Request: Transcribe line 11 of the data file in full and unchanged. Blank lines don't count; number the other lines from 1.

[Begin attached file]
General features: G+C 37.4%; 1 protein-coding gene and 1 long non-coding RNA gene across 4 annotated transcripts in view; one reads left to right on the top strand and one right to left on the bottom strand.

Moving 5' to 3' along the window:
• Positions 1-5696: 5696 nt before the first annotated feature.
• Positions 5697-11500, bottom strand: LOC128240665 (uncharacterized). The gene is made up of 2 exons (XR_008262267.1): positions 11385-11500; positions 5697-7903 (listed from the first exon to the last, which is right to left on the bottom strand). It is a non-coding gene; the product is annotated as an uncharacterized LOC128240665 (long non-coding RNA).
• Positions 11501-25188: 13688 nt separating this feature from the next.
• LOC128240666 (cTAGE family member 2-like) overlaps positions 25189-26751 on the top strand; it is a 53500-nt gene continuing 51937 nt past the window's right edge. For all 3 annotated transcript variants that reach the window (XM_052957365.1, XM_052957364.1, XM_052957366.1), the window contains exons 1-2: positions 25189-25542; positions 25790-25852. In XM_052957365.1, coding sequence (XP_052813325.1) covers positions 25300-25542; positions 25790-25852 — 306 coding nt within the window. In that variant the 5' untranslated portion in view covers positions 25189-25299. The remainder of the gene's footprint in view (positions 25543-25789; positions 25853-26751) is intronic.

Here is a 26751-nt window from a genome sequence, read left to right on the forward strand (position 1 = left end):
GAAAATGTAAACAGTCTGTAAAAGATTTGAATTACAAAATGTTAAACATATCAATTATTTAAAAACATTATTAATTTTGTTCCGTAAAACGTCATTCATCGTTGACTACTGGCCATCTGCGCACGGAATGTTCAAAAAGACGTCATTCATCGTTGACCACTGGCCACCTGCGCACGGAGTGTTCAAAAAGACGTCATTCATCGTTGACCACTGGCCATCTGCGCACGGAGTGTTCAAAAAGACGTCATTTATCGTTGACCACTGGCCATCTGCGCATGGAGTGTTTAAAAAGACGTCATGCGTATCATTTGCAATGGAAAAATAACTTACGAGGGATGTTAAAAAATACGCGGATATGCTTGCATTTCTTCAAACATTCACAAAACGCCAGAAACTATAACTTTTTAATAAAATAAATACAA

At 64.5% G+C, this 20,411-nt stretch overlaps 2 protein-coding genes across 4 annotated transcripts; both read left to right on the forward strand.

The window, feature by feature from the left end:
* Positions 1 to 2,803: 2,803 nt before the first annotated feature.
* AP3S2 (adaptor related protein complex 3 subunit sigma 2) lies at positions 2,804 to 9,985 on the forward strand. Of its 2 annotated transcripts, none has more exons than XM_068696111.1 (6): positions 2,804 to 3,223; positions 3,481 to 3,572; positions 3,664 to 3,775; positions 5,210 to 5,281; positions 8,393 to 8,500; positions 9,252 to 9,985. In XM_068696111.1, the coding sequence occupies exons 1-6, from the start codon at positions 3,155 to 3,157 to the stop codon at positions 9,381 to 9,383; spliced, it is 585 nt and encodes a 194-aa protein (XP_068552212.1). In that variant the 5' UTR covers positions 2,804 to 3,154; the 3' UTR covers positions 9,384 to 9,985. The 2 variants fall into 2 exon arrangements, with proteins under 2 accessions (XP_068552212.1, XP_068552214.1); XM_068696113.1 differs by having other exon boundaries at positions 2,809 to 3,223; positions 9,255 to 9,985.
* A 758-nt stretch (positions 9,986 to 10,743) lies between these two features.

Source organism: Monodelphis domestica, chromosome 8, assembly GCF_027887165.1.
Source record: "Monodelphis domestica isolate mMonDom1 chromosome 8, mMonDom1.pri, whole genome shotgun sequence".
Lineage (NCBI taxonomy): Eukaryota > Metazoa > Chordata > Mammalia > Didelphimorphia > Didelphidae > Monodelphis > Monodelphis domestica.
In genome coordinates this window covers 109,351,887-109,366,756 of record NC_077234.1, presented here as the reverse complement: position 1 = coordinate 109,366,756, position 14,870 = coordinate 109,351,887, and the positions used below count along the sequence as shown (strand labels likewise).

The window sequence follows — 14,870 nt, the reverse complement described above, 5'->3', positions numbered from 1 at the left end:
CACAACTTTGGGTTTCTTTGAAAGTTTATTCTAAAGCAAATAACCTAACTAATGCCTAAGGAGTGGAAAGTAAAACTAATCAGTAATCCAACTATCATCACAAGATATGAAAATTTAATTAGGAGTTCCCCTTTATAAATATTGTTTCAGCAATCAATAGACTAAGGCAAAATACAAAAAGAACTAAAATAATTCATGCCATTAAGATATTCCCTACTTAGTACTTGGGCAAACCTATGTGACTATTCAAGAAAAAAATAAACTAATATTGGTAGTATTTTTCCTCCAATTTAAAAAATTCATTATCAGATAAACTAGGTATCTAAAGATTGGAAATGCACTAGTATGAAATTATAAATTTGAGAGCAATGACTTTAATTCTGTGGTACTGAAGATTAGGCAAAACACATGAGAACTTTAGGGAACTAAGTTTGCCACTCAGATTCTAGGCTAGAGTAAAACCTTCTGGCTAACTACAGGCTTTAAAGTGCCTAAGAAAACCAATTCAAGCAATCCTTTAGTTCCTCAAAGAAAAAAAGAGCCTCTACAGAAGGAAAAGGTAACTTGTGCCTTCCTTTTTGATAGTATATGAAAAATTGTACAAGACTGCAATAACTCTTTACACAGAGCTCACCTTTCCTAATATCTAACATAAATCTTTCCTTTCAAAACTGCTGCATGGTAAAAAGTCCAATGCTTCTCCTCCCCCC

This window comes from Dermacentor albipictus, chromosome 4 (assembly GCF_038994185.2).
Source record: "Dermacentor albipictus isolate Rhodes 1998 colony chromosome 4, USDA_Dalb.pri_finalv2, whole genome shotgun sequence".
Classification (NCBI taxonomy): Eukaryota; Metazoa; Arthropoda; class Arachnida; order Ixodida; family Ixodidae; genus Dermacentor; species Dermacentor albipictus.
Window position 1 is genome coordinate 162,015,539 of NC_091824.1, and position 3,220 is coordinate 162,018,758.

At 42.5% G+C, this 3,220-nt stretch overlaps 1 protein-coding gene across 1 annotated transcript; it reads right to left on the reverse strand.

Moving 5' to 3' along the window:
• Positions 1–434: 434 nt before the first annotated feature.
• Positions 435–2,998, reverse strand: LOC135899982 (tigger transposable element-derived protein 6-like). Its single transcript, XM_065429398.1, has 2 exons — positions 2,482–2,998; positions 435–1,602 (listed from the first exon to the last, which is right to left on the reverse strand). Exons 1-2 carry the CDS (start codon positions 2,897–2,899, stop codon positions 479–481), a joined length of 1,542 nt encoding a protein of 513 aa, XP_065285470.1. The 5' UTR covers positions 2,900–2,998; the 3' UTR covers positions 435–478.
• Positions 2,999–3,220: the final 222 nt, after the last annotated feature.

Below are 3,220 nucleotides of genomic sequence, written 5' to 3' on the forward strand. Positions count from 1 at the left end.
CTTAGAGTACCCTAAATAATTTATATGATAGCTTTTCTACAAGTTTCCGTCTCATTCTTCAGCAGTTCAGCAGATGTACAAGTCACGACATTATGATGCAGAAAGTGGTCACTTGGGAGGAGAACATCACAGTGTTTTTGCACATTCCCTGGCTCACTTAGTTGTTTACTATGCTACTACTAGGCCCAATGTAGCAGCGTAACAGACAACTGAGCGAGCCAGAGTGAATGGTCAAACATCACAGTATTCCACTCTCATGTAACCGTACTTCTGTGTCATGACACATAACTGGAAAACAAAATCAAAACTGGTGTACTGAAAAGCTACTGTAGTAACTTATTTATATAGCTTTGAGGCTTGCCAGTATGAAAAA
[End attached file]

* Positions 1 to 2,803: 2,803 nt before the first annotated feature.